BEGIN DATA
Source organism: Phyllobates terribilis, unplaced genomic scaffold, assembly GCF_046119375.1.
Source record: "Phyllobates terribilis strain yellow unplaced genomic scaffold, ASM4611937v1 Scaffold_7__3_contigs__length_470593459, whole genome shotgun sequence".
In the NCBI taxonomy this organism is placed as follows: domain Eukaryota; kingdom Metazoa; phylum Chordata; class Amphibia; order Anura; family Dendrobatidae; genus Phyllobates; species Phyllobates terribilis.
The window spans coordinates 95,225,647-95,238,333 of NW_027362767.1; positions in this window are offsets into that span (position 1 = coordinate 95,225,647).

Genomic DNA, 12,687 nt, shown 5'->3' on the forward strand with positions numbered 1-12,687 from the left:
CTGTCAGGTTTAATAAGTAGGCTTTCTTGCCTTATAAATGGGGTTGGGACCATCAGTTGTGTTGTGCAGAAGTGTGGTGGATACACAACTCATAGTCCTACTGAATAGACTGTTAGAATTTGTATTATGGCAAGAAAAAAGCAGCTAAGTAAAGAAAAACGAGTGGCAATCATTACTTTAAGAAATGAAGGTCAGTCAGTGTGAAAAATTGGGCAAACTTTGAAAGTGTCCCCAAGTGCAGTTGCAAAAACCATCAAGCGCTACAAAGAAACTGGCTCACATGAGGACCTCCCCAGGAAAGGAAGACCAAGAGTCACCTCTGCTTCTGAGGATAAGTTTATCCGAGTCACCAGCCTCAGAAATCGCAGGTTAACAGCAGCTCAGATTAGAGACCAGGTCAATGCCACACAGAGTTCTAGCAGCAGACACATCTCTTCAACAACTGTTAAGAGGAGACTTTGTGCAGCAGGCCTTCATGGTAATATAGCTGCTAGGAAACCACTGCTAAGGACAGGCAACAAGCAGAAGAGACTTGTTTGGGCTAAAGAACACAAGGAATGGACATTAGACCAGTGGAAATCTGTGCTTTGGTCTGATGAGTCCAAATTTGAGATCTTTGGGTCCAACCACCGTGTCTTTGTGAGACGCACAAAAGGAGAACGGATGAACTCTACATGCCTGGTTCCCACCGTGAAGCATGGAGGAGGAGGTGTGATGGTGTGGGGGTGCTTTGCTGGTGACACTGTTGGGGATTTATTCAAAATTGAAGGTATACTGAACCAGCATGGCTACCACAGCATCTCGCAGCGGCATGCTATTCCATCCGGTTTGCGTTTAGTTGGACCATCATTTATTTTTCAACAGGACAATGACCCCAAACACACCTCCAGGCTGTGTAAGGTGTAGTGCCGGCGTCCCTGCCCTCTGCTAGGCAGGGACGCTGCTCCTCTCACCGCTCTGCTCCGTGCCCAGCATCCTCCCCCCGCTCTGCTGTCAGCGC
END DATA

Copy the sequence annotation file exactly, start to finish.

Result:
Source organism: Phyllobates terribilis, unplaced genomic scaffold, assembly GCF_046119375.1.
Source record: "Phyllobates terribilis strain yellow unplaced genomic scaffold, ASM4611937v1 Scaffold_7__3_contigs__length_470593459, whole genome shotgun sequence".
In the NCBI taxonomy this organism is placed as follows: domain Eukaryota; kingdom Metazoa; phylum Chordata; class Amphibia; order Anura; family Dendrobatidae; genus Phyllobates; species Phyllobates terribilis.
The window spans coordinates 95,225,647-95,238,333 of NW_027362767.1; positions in this window are offsets into that span (position 1 = coordinate 95,225,647).

Genomic DNA, 12,687 nt, shown 5'->3' on the forward strand with positions numbered 1-12,687 from the left:
CTGTCAGGTTTAATAAGTAGGCTTTCTTGCCTTATAAATGGGGTTGGGACCATCAGTTGTGTTGTGCAGAAGTGTGGTGGATACACAACTCATAGTCCTACTGAATAGACTGTTAGAATTTGTATTATGGCAAGAAAAAAGCAGCTAAGTAAAGAAAAACGAGTGGCAATCATTACTTTAAGAAATGAAGGTCAGTCAGTGTGAAAAATTGGGCAAACTTTGAAAGTGTCCCCAAGTGCAGTTGCAAAAACCATCAAGCGCTACAAAGAAACTGGCTCACATGAGGACCTCCCCAGGAAAGGAAGACCAAGAGTCACCTCTGCTTCTGAGGATAAGTTTATCCGAGTCACCAGCCTCAGAAATCGCAGGTTAACAGCAGCTCAGATTAGAGACCAGGTCAATGCCACACAGAGTTCTAGCAGCAGACACATCTCTTCAACAACTGTTAAGAGGAGACTTTGTGCAGCAGGCCTTCATGGTAATATAGCTGCTAGGAAACCACTGCTAAGGACAGGCAACAAGCAGAAGAGACTTGTTTGGGCTAAAGAACACAAGGAATGGACATTAGACCAGTGGAAATCTGTGCTTTGGTCTGATGAGTCCAAATTTGAGATCTTTGGGTCCAACCACCGTGTCTTTGTGAGACGCACAAAAGGAGAACGGATGAACTCTACATGCCTGGTTCCCACCGTGAAGCATGGAGGAGGAGGTGTGATGGTGTGGGGGTGCTTTGCTGGTGACACTGTTGGGGATTTATTCAAAATTGAAGGTATACTGAACCAGCATGGCTACCACAGCATCTCGCAGCGGCATGCTATTCCATCCGGTTTGCGTTTAGTTGGACCATCATTTATTTTTCAACAGGACAATGACCCCAAACACACCTCCAGGCTGTGTAAGGTGTAGTGCCGGCGTCCCTGCCCTCTGCTAGGCAGGGACGCTGCTCCTCTCACCGCTCTGCTCCGTGCCCAGCATCCTCCCCCCGCTCTGCTGTCAGCGC